Every day a different body. Every day a different life. Every day in love with the same girl.
Every morning, A wakes in a different persons body, a different persons life. Theres never any warning about where it will be or who it will be. A has made peace with that, even established guidelines by which to live: Never get too attached. Avoid being noticed. Do not interfere.
Its all fine until the morning that A wakes up in the body of Justin and meets Justins girlfriend, Rhiannon. From that moment, the rules by which A has been living no longer apply. Because finally A has found someone to be with - day in, day out, day after day.
With his new novel, David Levithan has pushed himself to new creative heights. He has written a captivating story that will fascinate readers as they begin to comprehend the complexities of life and love in As world, as A and Rhiannon seek to discover if you can truly love someone who is destined to change every day.
Although the premise of Levithan's novel might seem far-fetched, the concept is a deeply provocative starting point from which to explore a wide variety of topics and themes...Every Day also gets at the heart of what it means to be human and what it means to love. Both are, at best, elusive and, at worst, impossible for A...The profound loneliness of A's life - the lack of genuine connection, and the absence of the opportunity to know someone over time and have him know you is, at times, nearly unbearable. (Reviewed by Norah Piehl).
New York Times Book Review
It demonstrates Levithan's talent for empathy, which is paired in the best parts of the book with a persuasive optimism about the odds for happiness and for true love.
Rich in wisdom and wit...Levithan keeps the pages turning not only with ingenious twists on his central conceit but with A's hard-earned pieces of wisdom about identity, isolation, and love. Every Day has the power to teach a bully empathy by answering an essential question: What's it like to be you and not me — even if it's just for one day?
Los Angeles Times
It's the rare book that challenges gender presumptions in a way that's as entertaining as it is unexpected and, perhaps most important, that's relatable to teens who may not think they need sensitivity training when it comes to sexual orientation and the nature of true love. ‘Every Day' is precisely such a book...A story that is always alluring, oftentimes humorous and much like love itself — splendorous.
[T]he story unfolds smoothly (the regular shifts between bodies give the novel a natural momentum), but it’s also less ambitious.
Starred Review. Levithan has created an irresistible premise that is sure to captivate readers…[Every Day] is a study in style, an exercise in imagination, and an opportunity for readers themselves to occupy another life: that of A, himself.
Starred Review. An awe-inspiring, thought-provoking reminder that love reaches beyond physical appearances or gender. Ages 14+.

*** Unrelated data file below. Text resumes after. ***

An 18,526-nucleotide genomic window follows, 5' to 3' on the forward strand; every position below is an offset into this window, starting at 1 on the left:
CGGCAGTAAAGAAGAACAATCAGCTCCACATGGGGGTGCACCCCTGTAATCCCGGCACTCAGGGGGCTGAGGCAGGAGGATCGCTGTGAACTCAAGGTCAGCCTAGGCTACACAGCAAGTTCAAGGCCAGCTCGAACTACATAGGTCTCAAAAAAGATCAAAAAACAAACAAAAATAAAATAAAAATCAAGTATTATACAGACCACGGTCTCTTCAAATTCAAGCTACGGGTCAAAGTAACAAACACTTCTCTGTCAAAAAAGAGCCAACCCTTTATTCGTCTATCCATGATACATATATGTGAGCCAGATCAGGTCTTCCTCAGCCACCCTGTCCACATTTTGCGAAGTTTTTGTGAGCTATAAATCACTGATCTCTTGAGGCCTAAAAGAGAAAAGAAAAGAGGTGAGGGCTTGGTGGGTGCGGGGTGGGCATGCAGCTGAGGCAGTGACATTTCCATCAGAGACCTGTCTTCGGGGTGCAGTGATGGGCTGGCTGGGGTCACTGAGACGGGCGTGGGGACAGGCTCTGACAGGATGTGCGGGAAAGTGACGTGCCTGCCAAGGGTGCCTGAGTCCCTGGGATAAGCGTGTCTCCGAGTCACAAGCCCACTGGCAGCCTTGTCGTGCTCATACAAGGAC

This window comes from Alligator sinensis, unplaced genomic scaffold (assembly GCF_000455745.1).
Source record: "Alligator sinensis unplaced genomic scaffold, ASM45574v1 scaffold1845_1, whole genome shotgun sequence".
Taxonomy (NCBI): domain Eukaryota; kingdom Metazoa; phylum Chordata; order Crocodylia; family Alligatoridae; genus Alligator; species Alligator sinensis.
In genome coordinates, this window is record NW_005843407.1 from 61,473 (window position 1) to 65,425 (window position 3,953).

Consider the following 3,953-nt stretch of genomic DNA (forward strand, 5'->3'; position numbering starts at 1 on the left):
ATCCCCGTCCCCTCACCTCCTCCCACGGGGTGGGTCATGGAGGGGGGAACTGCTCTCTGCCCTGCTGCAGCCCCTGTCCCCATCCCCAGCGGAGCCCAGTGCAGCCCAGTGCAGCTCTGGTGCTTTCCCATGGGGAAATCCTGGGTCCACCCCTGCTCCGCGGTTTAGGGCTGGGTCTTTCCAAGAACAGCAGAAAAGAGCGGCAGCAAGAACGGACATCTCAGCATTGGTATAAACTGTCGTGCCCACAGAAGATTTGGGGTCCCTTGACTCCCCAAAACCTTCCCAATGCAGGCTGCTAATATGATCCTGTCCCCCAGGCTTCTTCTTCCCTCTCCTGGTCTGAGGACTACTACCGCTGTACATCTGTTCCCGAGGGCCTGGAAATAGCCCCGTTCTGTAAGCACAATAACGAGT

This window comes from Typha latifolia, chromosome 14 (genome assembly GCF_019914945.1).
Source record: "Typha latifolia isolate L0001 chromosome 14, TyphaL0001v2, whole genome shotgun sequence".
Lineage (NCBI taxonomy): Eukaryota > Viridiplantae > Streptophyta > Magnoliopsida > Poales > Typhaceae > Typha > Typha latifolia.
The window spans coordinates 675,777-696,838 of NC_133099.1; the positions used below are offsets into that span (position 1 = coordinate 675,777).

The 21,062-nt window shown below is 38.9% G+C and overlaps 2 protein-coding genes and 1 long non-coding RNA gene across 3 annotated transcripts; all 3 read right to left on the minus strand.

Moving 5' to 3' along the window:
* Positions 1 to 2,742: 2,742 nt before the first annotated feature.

School Library Journal
Starred Review. [E}very step of the narrative feels real and will elicit a strong emotional response from readers and offer them plenty of fodder for speculation, especially regarding the nature of love.
Recent Reader Reviews
Rated of 5
by Febe Mush vs Gosh. The book was deep. Luckily I'm not shallow. It,s got a huge amount of mush. I was only able to endure it because the mush was matched by its gosh. It had a semi-expected twist. All in all it is worth reading. If you liked this one you should also... Read More
Rated of 5
by Brnoze Unique Twists and Turns This is not the first book by David Levithan that I have read. It is much deeper and less snarky. I found this YA book thought provoking. I am not a young adult, but enjoyed the inside view the author gives through the eyes of teens. I couldn't... Read More
David Levithan might take an unusually philosophical approach to the idea of occupying someone else's body in Every Day, but he's hardly the first person to explore it in fiction. Here are just a few other great examples, which run the gamut from light-hearted to more serious:
The classic book in the "body swap" genre is, of course, Freaky Friday by Mary Rodgers. Originally published in 1972, the humorous story imagines what would happen if eternally bickering teenage daughter Annabelle Andrews switched bodies with her mother. The book has been adapted for the screen several times, and also sparked several sequels, including Summer Switch, in which Annabelle's younger brother switches bodies with their high-powered executive father.
Airhead by Meg Cabot, published in 2008, takes another lighthearted approach to this idea. A nerdy girl named Em suffers a freak accident at an electronics...
In this truly original portrayal of a girl struggling to break free of society's definitions, Printz Honor author A.S. King asks readers to question everything - and offers hope to those who will never stop seeking real love.
These are 2 of the 6 readalike suggestions for Every Day. Members have full access to all readalikes. If you are a member, please login. To find out more about membership, click here.
A Man Called Intrepid author dies aged 89(Dec 03 2013) William Stevenson, a journalist and author who drew on his close ties with intelligence sources to write two best-selling books in the 1970s, A Man Called...